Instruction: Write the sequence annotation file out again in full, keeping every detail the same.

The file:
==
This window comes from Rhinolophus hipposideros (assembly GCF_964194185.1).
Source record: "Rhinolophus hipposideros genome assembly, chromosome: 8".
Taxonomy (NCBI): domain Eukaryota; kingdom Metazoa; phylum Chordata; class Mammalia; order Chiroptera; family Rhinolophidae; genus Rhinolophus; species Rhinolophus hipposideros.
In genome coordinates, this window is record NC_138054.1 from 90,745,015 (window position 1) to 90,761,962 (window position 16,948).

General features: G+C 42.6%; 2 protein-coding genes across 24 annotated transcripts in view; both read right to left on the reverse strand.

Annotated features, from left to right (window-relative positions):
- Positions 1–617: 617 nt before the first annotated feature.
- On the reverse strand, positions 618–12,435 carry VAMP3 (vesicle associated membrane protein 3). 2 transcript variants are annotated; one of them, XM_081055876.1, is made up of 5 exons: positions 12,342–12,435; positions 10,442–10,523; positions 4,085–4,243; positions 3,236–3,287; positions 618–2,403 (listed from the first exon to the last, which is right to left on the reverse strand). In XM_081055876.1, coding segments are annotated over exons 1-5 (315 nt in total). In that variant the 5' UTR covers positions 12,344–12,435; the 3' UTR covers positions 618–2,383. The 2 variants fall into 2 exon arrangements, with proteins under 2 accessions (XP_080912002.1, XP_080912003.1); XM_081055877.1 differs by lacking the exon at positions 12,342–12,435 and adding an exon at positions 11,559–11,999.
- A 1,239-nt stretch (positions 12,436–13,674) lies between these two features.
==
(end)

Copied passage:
This window comes from Rhinolophus hipposideros (assembly GCF_964194185.1).
Source record: "Rhinolophus hipposideros genome assembly, chromosome: 8".
Taxonomy (NCBI): domain Eukaryota; kingdom Metazoa; phylum Chordata; class Mammalia; order Chiroptera; family Rhinolophidae; genus Rhinolophus; species Rhinolophus hipposideros.
In genome coordinates, this window is record NC_138054.1 from 90,745,015 (window position 1) to 90,761,962 (window position 16,948).

General features: G+C 42.6%; 2 protein-coding genes across 24 annotated transcripts in view; both read right to left on the reverse strand.

Annotated features, from left to right (window-relative positions):
- Positions 1–617: 617 nt before the first annotated feature.
- On the reverse strand, positions 618–12,435 carry VAMP3 (vesicle associated membrane protein 3). 2 transcript variants are annotated; one of them, XM_081055876.1, is made up of 5 exons: positions 12,342–12,435; positions 10,442–10,523; positions 4,085–4,243; positions 3,236–3,287; positions 618–2,403 (listed from the first exon to the last, which is right to left on the reverse strand). In XM_081055876.1, coding segments are annotated over exons 1-5 (315 nt in total). In that variant the 5' UTR covers positions 12,344–12,435; the 3' UTR covers positions 618–2,383. The 2 variants fall into 2 exon arrangements, with proteins under 2 accessions (XP_080912002.1, XP_080912003.1); XM_081055877.1 differs by lacking the exon at positions 12,342–12,435 and adding an exon at positions 11,559–11,999.
- A 1,239-nt stretch (positions 12,436–13,674) lies between these two features.